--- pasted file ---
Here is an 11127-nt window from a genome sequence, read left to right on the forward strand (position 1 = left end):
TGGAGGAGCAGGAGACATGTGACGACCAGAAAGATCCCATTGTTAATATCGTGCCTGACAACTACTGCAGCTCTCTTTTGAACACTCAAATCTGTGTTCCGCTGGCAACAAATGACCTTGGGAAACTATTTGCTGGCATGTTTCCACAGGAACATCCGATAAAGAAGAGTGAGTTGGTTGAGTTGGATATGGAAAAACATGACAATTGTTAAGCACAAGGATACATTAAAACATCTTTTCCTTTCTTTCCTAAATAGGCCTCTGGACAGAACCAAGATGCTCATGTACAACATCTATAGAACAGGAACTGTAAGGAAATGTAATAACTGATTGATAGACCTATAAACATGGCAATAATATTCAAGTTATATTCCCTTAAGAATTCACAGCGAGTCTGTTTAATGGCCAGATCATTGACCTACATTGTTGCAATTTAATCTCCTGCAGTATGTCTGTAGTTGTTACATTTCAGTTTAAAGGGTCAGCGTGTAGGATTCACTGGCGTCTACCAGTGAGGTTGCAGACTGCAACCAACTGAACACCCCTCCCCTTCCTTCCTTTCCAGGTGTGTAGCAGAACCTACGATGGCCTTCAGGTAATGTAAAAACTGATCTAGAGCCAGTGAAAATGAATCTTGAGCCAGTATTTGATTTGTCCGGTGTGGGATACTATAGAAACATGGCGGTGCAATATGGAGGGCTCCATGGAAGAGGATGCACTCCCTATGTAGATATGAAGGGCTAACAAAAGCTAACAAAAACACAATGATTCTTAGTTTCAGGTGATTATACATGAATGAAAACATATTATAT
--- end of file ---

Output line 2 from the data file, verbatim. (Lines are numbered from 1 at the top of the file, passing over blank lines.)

TGGAGGAGCAGGAGACATGTGACGACCAGAAAGATCCCATTGTTAATATCGTGCCTGACAACTACTGCAGCTCTCTTTTGAACACTCAAATCTGTGTTCCGCTGGCAACAAATGACCTTGGGAAACTATTTGCTGGCATGTTTCCACAGGAACATCCGATAAAGAAGAGTGAGTTGGTTGAGTTGGATATGGAAAAACATGACAATTGTTAAGCACAAGGATACATTAAAACATCTTTTCCTTTCTTTCCTAAATAGGCCTCTGGACAGAACCAAGATGCTCATGTACAACATCTATAGAACAGGAACTGTAAGGAAATGTAATAACTGATTGATAGACCTATAAACATGGCAATAATATTCAAGTTATATTCCCTTAAGAATTCACAGCGAGTCTGTTTAATGGCCAGATCATTGACCTACATTGTTGCAATTTAATCTCCTGCAGTATGTCTGTAGTTGTTACATTTCAGTTTAAAGGGTCAGCGTGTAGGATTCACTGGCGTCTACCAGTGAGGTTGCAGACTGCAACCAACTGAACACCCCTCCCCTTCCTTCCTTTCCAGGTGTGTAGCAGAACCTACGATGGCCTTCAGGTAATGTAAAAACTGATCTAGAGCCAGTGAAAATGAATCTTGAGCCAGTATTTGATTTGTCCGGTGTGGGATACTATAGAAACATGGCGGTGCAATATGGAGGGCTCCATGGAAGAGGATGCACTCCCTATGTAGATATGAAGGGCTAACAAAAGCTAACAAAAACACAATGATTCTTAGTTTCAGGTGATTATACATGAATGAAAACATATTATAT